• About novel
    coronavirus
    (COVID-19)

Important information about novel coronavirus (COVID-19)

Information on this page


Overview

We are closely monitoring and proactively responding to the developments in Australia associated with coronavirus (COVID-19), in conjunction with both the Australian Government authorities and local public health units.

We are completely committed to providing our customers with high quality, effective services and treatment in a safe and comfortable environment. We have implemented strict infection control and prevention protocols to protect our patients, health care workers and visitors to minimise the risk of any infection, including COVID-19.Please watch this short video which explains some of the changes you may notice when you visit one of our hospitals, clinics, pharmacies or day surgeries, as a result of the COVID-19 pandemic:

Please watch this short video which explains some of the changes you may notice when you visit one of our hospitals, clinics, pharmacies or day surgeries, as a result of the COVID-19 pandemic:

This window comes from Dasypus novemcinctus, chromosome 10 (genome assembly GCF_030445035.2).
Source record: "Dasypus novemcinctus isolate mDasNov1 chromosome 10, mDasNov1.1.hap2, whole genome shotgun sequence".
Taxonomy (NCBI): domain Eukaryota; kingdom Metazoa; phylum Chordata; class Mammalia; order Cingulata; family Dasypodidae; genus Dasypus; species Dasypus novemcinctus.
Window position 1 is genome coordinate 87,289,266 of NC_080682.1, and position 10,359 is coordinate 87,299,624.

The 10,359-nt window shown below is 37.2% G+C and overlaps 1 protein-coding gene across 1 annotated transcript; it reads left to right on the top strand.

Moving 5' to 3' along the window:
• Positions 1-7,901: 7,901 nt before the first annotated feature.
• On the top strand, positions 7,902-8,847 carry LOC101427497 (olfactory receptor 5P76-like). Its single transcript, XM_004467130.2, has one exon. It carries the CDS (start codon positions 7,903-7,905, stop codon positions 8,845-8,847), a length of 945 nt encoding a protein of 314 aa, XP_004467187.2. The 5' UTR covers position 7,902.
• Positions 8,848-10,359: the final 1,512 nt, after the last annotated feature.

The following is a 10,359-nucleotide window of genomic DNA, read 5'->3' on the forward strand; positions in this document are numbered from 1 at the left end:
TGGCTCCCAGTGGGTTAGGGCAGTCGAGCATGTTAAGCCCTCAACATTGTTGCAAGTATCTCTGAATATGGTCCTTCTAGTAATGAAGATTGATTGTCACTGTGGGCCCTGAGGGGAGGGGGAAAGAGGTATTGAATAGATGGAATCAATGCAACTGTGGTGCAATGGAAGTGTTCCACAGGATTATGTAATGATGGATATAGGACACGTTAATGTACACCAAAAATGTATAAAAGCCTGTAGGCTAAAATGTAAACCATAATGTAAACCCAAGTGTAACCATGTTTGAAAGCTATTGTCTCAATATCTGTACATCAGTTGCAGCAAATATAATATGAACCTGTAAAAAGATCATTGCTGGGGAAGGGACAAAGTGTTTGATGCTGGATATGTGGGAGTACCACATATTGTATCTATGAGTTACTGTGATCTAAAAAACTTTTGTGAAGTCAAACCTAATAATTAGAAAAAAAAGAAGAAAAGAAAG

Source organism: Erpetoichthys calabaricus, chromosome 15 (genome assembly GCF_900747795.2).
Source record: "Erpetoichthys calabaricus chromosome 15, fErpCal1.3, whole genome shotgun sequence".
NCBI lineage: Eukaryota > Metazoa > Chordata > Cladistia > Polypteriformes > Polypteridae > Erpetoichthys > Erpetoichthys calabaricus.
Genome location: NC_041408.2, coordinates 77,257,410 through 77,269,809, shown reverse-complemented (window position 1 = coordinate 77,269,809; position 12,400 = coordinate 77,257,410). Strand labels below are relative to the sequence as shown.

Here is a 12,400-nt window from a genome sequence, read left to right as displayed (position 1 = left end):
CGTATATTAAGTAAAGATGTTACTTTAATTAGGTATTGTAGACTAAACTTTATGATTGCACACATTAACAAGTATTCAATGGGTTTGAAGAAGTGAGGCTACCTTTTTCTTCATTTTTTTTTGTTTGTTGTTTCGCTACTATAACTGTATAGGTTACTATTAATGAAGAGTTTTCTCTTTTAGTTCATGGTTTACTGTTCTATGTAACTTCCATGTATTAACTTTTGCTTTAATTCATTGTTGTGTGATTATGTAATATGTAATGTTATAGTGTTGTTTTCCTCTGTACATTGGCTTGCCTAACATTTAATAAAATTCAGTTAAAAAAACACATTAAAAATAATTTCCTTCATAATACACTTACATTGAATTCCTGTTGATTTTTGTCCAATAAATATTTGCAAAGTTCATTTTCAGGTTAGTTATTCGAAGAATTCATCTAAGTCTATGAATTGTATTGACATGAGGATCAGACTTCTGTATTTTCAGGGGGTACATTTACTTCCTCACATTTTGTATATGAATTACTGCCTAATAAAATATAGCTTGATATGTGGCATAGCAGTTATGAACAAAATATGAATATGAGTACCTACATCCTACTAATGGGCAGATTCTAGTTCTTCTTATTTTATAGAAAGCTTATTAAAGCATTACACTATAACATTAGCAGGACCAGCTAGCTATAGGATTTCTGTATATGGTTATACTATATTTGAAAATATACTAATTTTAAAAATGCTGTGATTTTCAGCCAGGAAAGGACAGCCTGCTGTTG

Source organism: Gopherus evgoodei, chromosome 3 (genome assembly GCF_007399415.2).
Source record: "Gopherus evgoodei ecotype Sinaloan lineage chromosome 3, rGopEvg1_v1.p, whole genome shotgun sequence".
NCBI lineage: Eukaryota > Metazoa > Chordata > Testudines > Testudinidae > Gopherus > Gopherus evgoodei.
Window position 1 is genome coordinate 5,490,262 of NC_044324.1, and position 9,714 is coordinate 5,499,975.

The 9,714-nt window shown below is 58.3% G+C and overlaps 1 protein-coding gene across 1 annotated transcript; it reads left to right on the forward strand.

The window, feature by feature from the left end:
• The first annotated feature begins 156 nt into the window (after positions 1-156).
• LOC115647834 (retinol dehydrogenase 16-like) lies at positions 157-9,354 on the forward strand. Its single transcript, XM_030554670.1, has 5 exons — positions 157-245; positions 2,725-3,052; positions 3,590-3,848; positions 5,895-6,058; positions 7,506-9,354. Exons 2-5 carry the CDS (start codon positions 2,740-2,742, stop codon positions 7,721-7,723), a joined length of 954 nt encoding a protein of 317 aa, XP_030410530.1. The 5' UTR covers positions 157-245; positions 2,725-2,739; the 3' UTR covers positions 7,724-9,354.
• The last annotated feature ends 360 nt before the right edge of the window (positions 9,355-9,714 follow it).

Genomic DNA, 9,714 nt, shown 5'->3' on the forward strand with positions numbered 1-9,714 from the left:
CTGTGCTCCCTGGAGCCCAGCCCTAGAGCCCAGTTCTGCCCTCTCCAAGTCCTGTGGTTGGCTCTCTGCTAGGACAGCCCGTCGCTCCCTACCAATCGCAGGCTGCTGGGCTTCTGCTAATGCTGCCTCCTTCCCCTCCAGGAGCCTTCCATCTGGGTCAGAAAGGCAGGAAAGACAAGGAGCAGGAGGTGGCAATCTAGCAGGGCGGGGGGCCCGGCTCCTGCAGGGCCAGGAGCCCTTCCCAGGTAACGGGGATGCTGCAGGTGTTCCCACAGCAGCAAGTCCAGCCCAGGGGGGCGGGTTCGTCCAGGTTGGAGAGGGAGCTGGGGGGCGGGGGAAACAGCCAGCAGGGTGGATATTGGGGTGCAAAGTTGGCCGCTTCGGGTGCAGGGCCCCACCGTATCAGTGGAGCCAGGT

Transcript:

When you visit one of our hospitals, pharmacies, day surgeries, or clinics, your safety and wellbeing is our number one priority.

The impacts of COVID-19 in Australia have challenged us all to think and act differently, so we’d like to let you know about a few changes we’ve made to protect you, your visitors, and us.

The first thing you’ll notice when you arrive are some changes to our entry points. We’ll ask you a series of screening questions, and in some cases take your temperature, to identify anybody who’s at potential risk of having COVID-19.